Google’s Person Finder tool is not new. It was originally created after the quake in Haiti, so people could find loved ones and see if they were okay. It’s since been used in other disasters, including the recent quake in New Zealand. So when the Japanese quake hit, Google adapted it again and had it running within an hour. We talk to Prem Ramaswami, product manager for the Google Crisis Response team.
Other sites, including the Red Cross and the New York Times, have had similar tools in times of emergency but there has been a pooling of efforts in recent years. Google, having a long history of aggregating information and making it available, eventually took on the task of gathering and sharing names online. Person Finder appears on Google’s Crisis Response website, which features up to date news, video, photographs, maps, and how to make donations.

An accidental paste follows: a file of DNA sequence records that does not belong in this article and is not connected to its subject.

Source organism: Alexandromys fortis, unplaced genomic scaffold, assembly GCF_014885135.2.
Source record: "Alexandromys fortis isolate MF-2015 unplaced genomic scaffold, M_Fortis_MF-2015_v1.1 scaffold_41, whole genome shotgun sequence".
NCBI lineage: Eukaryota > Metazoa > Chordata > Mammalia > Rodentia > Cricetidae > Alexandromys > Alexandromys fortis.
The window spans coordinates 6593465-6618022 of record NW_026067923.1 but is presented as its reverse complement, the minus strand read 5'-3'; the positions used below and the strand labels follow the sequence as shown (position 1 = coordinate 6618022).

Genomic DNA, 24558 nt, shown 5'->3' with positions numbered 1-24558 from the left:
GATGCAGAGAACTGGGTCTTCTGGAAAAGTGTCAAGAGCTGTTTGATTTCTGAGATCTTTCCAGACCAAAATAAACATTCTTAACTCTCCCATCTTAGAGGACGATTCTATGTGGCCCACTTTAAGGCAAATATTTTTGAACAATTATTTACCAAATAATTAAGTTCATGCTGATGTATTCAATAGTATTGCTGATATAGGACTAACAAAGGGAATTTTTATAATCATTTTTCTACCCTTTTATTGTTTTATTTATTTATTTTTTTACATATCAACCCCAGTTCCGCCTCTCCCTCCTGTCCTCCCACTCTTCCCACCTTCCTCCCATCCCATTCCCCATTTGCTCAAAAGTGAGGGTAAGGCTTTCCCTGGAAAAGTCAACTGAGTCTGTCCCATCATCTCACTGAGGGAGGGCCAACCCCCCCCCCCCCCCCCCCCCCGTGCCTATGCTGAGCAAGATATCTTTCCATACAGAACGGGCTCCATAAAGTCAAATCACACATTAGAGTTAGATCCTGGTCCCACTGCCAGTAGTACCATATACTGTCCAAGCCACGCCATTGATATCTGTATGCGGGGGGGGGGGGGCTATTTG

That site also has updates from people using a platform called Ushahidi. It’s open source software aimed at engendering crowdsourced information collection, visualization, and mapping. We reached Shu Higashi at his home near Tokyo. He’s had an Ushahidi based site up and running for a while now but once the quake hit, the site kicked into high gear and has become a nerve center for people sharing information and resources. Higashi isn’t with a government office or big media organization. He’s just a guy on the internet.
We’re here to help you navigate this changed world and economy.
Our mission at Marketplace is to raise the economic intelligence of the country. It’s a tough task, but it’s never been more important.
In the past year, we’ve seen record unemployment, stimulus bills, and reddit users influencing the stock market. Marketplace helps you understand it all, will fact-based, approachable, and unbiased reporting.
Generous support from listeners and readers is what powers our nonprofit news—and your donation today will help provide this essential service. For just $5/month, you can sustain independent journalism that keeps you and thousands of others informed.